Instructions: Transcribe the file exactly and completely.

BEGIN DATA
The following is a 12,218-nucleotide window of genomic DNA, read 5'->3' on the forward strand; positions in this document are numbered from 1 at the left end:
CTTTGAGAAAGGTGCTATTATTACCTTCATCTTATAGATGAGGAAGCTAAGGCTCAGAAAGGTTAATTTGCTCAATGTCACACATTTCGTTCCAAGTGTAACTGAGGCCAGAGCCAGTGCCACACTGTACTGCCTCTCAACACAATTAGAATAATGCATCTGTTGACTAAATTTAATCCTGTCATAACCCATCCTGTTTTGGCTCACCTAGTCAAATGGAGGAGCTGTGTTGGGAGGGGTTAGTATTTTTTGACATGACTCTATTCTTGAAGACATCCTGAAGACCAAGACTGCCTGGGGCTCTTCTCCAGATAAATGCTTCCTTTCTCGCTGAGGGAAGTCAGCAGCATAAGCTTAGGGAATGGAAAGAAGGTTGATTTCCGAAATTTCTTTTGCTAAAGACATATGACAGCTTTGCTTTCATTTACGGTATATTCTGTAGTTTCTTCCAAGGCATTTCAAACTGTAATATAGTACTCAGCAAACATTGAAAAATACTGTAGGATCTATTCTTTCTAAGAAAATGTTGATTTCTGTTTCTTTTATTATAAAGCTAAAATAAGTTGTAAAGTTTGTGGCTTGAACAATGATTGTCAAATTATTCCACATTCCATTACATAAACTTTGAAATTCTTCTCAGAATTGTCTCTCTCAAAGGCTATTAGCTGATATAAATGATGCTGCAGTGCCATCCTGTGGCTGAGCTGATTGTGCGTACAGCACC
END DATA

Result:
The following is a 12,218-nucleotide window of genomic DNA, read 5'->3' on the forward strand; positions in this document are numbered from 1 at the left end:
CTTTGAGAAAGGTGCTATTATTACCTTCATCTTATAGATGAGGAAGCTAAGGCTCAGAAAGGTTAATTTGCTCAATGTCACACATTTCGTTCCAAGTGTAACTGAGGCCAGAGCCAGTGCCACACTGTACTGCCTCTCAACACAATTAGAATAATGCATCTGTTGACTAAATTTAATCCTGTCATAACCCATCCTGTTTTGGCTCACCTAGTCAAATGGAGGAGCTGTGTTGGGAGGGGTTAGTATTTTTTGACATGACTCTATTCTTGAAGACATCCTGAAGACCAAGACTGCCTGGGGCTCTTCTCCAGATAAATGCTTCCTTTCTCGCTGAGGGAAGTCAGCAGCATAAGCTTAGGGAATGGAAAGAAGGTTGATTTCCGAAATTTCTTTTGCTAAAGACATATGACAGCTTTGCTTTCATTTACGGTATATTCTGTAGTTTCTTCCAAGGCATTTCAAACTGTAATATAGTACTCAGCAAACATTGAAAAATACTGTAGGATCTATTCTTTCTAAGAAAATGTTGATTTCTGTTTCTTTTATTATAAAGCTAAAATAAGTTGTAAAGTTTGTGGCTTGAACAATGATTGTCAAATTATTCCACATTCCATTACATAAACTTTGAAATTCTTCTCAGAATTGTCTCTCTCAAAGGCTATTAGCTGATATAAATGATGCTGCAGTGCCATCCTGTGGCTGAGCTGATTGTGCGTACAGCACC